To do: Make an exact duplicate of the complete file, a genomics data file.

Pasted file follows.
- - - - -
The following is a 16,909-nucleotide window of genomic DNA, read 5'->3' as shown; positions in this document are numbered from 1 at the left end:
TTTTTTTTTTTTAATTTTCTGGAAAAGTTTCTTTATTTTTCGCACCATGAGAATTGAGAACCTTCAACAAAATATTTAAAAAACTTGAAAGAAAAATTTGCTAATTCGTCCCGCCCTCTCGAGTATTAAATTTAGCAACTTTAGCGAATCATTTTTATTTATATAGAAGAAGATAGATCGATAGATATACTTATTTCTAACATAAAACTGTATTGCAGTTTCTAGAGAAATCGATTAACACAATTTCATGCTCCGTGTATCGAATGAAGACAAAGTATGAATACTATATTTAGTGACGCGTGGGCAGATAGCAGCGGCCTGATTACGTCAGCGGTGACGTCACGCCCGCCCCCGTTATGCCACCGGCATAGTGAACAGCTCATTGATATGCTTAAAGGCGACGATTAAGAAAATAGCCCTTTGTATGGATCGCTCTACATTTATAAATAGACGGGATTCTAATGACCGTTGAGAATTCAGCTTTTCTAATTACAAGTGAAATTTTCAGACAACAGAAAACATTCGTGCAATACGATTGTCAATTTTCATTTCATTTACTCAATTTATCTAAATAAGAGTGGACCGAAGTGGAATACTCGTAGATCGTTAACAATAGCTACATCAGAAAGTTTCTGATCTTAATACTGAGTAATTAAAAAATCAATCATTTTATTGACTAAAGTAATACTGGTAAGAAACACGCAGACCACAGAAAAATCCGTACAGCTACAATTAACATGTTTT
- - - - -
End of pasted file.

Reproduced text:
The following is a 16,909-nucleotide window of genomic DNA, read 5'->3' as shown; positions in this document are numbered from 1 at the left end:
TTTTTTTTTTTTAATTTTCTGGAAAAGTTTCTTTATTTTTCGCACCATGAGAATTGAGAACCTTCAACAAAATATTTAAAAAACTTGAAAGAAAAATTTGCTAATTCGTCCCGCCCTCTCGAGTATTAAATTTAGCAACTTTAGCGAATCATTTTTATTTATATAGAAGAAGATAGATCGATAGATATACTTATTTCTAACATAAAACTGTATTGCAGTTTCTAGAGAAATCGATTAACACAATTTCATGCTCCGTGTATCGAATGAAGACAAAGTATGAATACTATATTTAGTGACGCGTGGGCAGATAGCAGCGGCCTGATTACGTCAGCGGTGACGTCACGCCCGCCCCCGTTATGCCACCGGCATAGTGAACAGCTCATTGATATGCTTAAAGGCGACGATTAAGAAAATAGCCCTTTGTATGGATCGCTCTACATTTATAAATAGACGGGATTCTAATGACCGTTGAGAATTCAGCTTTTCTAATTACAAGTGAAATTTTCAGACAACAGAAAACATTCGTGCAATACGATTGTCAATTTTCATTTCATTTACTCAATTTATCTAAATAAGAGTGGACCGAAGTGGAATACTCGTAGATCGTTAACAATAGCTACATCAGAAAGTTTCTGATCTTAATACTGAGTAATTAAAAAATCAATCATTTTATTGACTAAAGTAATACTGGTAAGAAACACGCAGACCACAGAAAAATCCGTACAGCTACAATTAACATGTTTT